Video message by United Nations High Commissioner for Human Rights,Michelle Bachelet,
at the Science and Technology in Society forum session “Shaping a post-COVID society”
5 October 2020
I am pleased to join you in this important discussion.
As individuals and societies, COVID-19 has highlighted our profound dependence on science and technology.
For billions of people, digital technologies has meant studying and working from home; running businesses remotely; accessing essential information through online news outlets, government services and social media; staying in touch with family, loved ones and the entire outside world during lockdowns.
These technologies are also essential for tackling the virus itself. Digital contact tracing is being used in many countries; tele-medicine increased the reach of healthcare; and artificial intelligence may be a strong asset in development of treatments and vaccines.
Yet, the benefits of these technologies are far from universal. One of the many inequalities exposed by the pandemic is the digital divide.
Almost half of the world’s population is still off the internet. In least developed countries, less than 20% can connect. In the wealthiest nations, millions of people have no high-speed access, particularly in communities which already face marginalization and discrimination. And overall, women are more affected by the digital gap.
To build back better from the pandemic, we must overcome this challenge as quickly as possible. We must be attentive to the issue of internet shutdowns and how they deeply affect human rights and development. In a health crisis, it can cost people’s lives.
Everyone must have access to information, medicines and tools to prevent, detect and treat COVID-19, including a vaccine. The benefits of scientific progress, especially as they apply to life-saving innovations, are meant to be shared. At no time has this goal been more urgent.
We must join forces and accelerate technology transfer. As we must join efforts to address the challenges these new technologies bring.
Alongside remarkable opportunities, they may have enormous implications on many human rights and freedoms, from the right to privacy to non-discrimination, to health and to life, from the freedom of association, to expression and movement.
In fact, if not developed and governed with human rights at the centre, digital and data-driven tools may further entrench discrimination and exclusion and pave the way towards surveillance societies.
In addition, new technologies have a transformational impact in the world of work. New jobs are being created, others being eliminated and the people least able to cope with these changes are often those who already face discrimination, such as that based on race and gender.
When navigating these transitions, or during economic downturns or crisis, it is essential to ensure that economic and social rights are protected, including the right to decent work and social protection.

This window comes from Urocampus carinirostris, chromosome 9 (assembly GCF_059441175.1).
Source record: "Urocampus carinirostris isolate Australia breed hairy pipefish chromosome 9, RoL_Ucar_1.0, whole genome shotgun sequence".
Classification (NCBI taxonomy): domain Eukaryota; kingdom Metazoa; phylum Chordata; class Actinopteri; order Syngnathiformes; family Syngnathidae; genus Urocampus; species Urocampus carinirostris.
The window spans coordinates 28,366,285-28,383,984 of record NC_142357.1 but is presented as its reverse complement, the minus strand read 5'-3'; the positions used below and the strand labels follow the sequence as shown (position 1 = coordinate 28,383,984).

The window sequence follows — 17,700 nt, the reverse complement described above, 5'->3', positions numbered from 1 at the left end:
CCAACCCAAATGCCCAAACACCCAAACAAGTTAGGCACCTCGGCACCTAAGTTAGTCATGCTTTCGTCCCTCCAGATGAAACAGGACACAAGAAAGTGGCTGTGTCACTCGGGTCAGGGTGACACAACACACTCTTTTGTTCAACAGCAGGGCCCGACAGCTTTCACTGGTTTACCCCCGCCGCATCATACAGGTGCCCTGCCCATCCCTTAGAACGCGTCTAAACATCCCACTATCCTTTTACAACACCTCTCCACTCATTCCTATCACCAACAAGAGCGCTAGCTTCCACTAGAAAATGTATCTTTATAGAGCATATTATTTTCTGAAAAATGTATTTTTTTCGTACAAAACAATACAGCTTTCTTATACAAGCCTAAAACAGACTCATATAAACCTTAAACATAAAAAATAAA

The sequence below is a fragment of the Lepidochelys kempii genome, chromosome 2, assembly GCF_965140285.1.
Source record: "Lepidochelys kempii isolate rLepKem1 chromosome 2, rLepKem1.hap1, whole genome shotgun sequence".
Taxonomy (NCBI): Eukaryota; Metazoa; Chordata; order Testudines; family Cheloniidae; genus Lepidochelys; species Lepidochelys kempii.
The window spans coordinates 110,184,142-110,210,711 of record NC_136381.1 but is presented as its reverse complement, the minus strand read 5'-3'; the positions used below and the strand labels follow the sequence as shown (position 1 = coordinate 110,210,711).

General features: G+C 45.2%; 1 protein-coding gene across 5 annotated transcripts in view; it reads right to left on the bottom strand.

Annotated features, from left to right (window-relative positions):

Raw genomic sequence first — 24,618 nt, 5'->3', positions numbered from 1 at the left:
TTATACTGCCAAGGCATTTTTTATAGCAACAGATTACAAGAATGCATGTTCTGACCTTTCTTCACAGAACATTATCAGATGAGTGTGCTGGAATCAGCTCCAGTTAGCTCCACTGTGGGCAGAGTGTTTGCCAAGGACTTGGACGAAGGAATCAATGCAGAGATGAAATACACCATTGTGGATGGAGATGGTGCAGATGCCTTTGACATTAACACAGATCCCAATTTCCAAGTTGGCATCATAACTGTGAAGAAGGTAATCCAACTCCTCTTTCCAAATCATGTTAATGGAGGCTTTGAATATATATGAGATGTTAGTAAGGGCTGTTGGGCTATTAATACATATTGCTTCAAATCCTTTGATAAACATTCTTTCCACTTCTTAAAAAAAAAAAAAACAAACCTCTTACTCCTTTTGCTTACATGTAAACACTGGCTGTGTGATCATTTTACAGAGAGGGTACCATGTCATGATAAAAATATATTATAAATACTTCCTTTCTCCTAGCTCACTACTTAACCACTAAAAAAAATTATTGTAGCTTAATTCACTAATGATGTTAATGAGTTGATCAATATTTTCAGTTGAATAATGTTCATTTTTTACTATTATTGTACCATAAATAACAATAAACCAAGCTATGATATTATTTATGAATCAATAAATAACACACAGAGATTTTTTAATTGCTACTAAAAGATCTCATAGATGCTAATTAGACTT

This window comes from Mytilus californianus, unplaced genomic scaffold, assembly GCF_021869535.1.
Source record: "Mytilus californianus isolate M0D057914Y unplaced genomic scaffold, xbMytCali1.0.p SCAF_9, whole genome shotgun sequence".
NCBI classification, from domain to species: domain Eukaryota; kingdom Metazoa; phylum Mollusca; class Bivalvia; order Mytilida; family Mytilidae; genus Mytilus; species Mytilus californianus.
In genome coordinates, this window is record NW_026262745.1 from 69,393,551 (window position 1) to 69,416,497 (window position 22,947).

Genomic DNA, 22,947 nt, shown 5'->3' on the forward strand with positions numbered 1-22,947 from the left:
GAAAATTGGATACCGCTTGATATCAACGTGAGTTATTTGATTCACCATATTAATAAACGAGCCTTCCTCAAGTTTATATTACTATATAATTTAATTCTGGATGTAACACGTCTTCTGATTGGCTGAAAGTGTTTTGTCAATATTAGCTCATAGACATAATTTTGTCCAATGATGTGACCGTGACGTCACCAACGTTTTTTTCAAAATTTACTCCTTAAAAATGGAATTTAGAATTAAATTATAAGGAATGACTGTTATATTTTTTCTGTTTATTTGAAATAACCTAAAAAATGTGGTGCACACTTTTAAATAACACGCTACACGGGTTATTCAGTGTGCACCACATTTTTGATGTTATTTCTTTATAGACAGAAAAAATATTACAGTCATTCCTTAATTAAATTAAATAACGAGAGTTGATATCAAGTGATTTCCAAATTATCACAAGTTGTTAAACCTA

Many existing inequalities exposed by the pandemic have in fact been exacerbated by extensive gaps in social protection. Over 70% of the global population is either not covered, or only partially covered.
Today, we have the extraordinary opportunity – and moral duty -- to build back better. That means societies with comprehensive social protection systems, without discrimination of any kind, which are able to stand both future shocks and changes brought by new technologies. At the same time, new technologies, if developed and applied based on human rights principles, could be key in transforming social protection systems in easily accessible and effective tools to serve the needs of the most marginalized.
As we saw, underlying human rights gaps and failings have generated greater vulnerabilities for entire societies and regions. That is why human rights must be at the centre of how we respond to the pandemic and build a better future.
A human rights lens gives us a holistic view of the pandemic -- and of the measures and tools used to address it.
And the human rights framework sets limits. It ensures that authorities may not act arbitrarily but rather in a predictable, fair and effective way.
For that purpose, human rights due diligence is essential, from both public and private sectors.
However, many parts of the world lack the necessary legal and institutional frameworks, as well as data protection and governance regimes, with enforcement mechanisms.
This is another digital gap that we must bridge.
Once again, international cooperation is crucial.
The Secretary-General’s RoadMap on Digital Cooperation provides us with a collective guide to ensure digital technologies better serve humanity.
This will be essential if we are to truly build back better from this crisis, with societies that are more equal, just and inclusive. Free societies that can embrace and benefit from digital technologies, while mitigating their risks.